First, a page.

Savings will only be achievable if the NHS uses marketing and advertising to effect behavioural change, says Chris Powell

Despite the savings identified by NHS England chief executive Simon Stevens and the competition among the political parties to offer a billion here and a billion there, much money will still have to be found if the NHS is to remain in good health.

Chris Powell

Chris Powell

Savings will require change. But entrenched habits and attitudes among the public – exhibited in unnecessary visits to accident and emergency departments and GP surgeries, for example – represent a substantial barrier.

Great financial benefit could come from redirecting demand. 

Well targeted marketing and advertising can effect considerable change. But so far these tools are really only used to influence personal habits in health – for example, the campaigns for Change4Life, flu vaccinations and bowel cancer checks.

‘Although advertising is expensive – costing millions – it could help effect change worth billions’

The brief should be widened to include system change. 

Atul Gawande, the current BBC Reith lecturer, who is a surgeon at Brigham and Women’s Hospital and Harvard professor, points out that many of the great strides in health have come not from new drugs or better surgical techniques, but from replanning the system. 

Health secretary Jeremy Hunt in his recent speech at the King’s Fund called for process innovation, much of that too will need public “buy in” if it is to happen.

Although advertising is expensive – costing millions – it could help effect change worth billions.

Here are two examples of the messages we could send out.

Pharmacy first

It would be economically efficient to market pharmacies as the first port of call. GP surgeries are crammed with people who have the sniffles.

A chemist is well able to diagnose and offer suitable medicines to sufferers from minor conditions. The system would be more economical, the GP surgeries emptier and the patient would have a quicker, “no appointment necessary” service.

‘A chemist is well able to diagnose and offer suitable medicines to sufferers from minor conditions’

No doubt with incentives, chemists’ outlets could be designed to make it clear that they offer this service. Advertising could point out the patient advantage and build a brand of “first visit”.

It wouldn’t be easy.

It is not a magic bullet: advertising rarely produces dramatic and immediate results. But with consistent effort and spend we could see a big diversion of patients to the quicker, better service of a chemist for minor complaints. In Europe this is already the custom, so it should not impossible.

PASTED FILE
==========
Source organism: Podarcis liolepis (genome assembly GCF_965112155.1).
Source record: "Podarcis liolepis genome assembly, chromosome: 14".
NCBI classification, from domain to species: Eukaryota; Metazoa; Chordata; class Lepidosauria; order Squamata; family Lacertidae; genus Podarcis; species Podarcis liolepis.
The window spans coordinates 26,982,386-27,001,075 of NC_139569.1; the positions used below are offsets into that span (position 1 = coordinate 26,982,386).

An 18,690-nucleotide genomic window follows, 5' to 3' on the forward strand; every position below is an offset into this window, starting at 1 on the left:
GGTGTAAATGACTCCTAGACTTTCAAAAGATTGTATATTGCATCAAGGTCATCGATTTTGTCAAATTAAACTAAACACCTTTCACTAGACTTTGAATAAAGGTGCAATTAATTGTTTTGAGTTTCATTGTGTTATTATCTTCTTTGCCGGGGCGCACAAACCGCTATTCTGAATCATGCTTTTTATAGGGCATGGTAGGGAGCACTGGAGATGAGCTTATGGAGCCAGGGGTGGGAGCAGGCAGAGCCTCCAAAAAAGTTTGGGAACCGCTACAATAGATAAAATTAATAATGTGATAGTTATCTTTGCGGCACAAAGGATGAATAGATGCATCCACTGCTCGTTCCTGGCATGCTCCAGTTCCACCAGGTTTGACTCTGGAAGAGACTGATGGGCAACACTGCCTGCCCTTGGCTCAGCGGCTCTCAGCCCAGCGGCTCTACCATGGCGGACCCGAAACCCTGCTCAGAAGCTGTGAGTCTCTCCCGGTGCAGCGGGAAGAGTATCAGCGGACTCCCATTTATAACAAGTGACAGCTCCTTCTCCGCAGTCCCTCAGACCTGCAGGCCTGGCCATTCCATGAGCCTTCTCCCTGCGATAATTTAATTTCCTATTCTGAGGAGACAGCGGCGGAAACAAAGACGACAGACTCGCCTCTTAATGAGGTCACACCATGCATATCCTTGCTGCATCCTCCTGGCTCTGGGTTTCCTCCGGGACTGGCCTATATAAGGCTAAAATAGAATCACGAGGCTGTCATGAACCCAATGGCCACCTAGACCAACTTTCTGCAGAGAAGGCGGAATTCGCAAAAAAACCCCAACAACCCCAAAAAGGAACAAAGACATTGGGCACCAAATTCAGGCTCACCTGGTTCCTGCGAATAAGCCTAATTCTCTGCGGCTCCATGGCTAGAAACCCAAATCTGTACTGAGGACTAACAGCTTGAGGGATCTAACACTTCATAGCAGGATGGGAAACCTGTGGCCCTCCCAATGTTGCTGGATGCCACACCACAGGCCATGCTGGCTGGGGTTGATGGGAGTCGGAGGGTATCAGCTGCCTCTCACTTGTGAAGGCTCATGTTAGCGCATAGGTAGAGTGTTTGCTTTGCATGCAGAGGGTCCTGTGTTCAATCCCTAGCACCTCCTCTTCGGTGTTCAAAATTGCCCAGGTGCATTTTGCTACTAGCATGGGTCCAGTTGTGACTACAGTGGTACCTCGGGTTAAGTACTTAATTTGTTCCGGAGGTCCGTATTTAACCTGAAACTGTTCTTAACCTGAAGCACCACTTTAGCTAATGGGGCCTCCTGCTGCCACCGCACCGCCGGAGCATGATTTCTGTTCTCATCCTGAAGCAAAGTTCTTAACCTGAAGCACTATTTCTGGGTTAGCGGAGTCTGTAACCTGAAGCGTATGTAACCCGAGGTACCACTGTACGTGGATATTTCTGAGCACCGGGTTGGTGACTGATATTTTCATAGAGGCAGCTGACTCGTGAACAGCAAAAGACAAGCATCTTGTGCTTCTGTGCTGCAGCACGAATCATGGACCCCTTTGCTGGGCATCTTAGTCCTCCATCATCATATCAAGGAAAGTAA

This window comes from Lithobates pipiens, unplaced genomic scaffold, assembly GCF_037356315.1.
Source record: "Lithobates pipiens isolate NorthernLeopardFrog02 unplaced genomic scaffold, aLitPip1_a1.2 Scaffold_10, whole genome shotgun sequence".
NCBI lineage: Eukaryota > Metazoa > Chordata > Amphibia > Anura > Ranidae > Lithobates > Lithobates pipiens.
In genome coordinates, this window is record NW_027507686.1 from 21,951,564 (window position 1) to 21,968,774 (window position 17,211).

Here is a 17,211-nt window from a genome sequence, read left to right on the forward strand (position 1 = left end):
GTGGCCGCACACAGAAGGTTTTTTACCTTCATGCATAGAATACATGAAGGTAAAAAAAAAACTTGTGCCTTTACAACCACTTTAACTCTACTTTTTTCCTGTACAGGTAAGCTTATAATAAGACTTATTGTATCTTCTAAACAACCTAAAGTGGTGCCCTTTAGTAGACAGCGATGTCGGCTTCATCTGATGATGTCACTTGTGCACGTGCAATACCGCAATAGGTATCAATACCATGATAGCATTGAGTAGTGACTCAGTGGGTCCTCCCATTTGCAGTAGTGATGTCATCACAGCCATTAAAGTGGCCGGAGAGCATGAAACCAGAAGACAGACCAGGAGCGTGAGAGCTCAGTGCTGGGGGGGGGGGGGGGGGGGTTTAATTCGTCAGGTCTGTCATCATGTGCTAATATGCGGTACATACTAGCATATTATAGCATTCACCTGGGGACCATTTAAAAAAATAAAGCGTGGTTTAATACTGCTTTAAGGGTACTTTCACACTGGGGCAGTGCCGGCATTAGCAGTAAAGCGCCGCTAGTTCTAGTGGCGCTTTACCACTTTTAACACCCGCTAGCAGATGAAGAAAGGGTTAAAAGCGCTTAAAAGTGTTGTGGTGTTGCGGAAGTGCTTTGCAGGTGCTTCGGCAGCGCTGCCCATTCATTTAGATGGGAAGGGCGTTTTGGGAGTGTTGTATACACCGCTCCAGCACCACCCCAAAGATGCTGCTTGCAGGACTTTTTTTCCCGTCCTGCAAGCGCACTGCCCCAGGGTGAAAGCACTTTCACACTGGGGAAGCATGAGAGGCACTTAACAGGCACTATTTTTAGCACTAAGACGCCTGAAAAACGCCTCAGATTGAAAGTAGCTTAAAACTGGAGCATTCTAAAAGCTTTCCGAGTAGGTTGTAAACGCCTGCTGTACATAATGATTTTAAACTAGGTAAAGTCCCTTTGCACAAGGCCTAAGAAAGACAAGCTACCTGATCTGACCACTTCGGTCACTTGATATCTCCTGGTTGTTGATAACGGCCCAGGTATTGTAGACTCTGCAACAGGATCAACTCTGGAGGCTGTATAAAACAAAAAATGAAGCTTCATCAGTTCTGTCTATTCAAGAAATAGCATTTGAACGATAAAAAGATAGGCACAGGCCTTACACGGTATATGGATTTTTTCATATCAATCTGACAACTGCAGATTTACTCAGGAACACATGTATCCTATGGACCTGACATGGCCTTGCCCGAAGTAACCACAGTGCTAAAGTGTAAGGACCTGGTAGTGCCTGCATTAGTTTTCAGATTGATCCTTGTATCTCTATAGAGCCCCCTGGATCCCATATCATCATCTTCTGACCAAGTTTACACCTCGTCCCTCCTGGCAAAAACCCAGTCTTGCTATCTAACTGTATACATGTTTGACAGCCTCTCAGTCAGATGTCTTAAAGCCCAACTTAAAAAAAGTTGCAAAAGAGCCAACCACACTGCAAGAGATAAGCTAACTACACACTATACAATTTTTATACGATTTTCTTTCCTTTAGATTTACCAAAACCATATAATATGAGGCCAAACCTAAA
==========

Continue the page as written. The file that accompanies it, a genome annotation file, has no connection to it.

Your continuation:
When it’s not an emergency

Another possibility could be the use of advertising to allay public fears about A&E departments and the proximity of hospitals. The medical advice is clear: with the proliferation of medical specialities, only the largest hospitals can offer round the clock cover for emergency conditions.

We have far too many, too small hospitals. If the ambulance takes you to one of those on a Sunday afternoon, you’re more likely to be met by a medical student than an appropriate specialist.

But any politician who supports the closure of a hospital does so at their peril. Seats have been lost on this issue alone, so it just doesn’t happen. The medics are blocked by the terrified politicians.

‘A sustained campaign to demonstrate the skills of the paramedics would reassure the public’

It is likely that the root of the problem is the public belief that, in an emergency, proximity to a hospital is all. But it isn’t.

The critical factor is how quickly the ambulance can get to you. Once the paramedic has arrived, it is very rare that the patient will not survive for at least the next hour – and any large hospital can be reached in an hour.

I suspect that most people still think of the ambulance driver as a stretcher bearer, not someone skilled in stabilising patients until they reach the hospital.

Not only is there direct public benefit in lives saved from having appropriately staffed hospitals, but the economic efficiencies of scale also produce considerable savings and better value for the taxpayer.

I can imagine that a sustained campaign to demonstrate the skills of the paramedics would reassure the public and reduce the pressure to have an A&E at the bottom of every road – not to mention giving a much needed boost to the recruitment and morale of paramedics.

Nudge theory

Maybe these two examples are flawed. There have certainly been previous attempts to divert patients to chemists, but not of any impressive scale or persistence.

Nevertheless, the principle of using advertising and marketing as part of the armoury for change in the public services, in the same way they form part of the weaponry of the private sector, should stand.

‘Behavioural economists have been able to improve some aspects of public service’

In understanding how human beings react, behavioural economists – aka the “nudgers” – have been able to bring some of the skills of marketing to improve some aspects of public service. A small unit was even based in Downing Street for a while.

Advertising and marketing within the Department of Health could usefully be asked to broaden their remit in order to spot opportunities where savings could be made or services improved economically. 

Chris Powell is chair of the Advertising Standards Board of Finance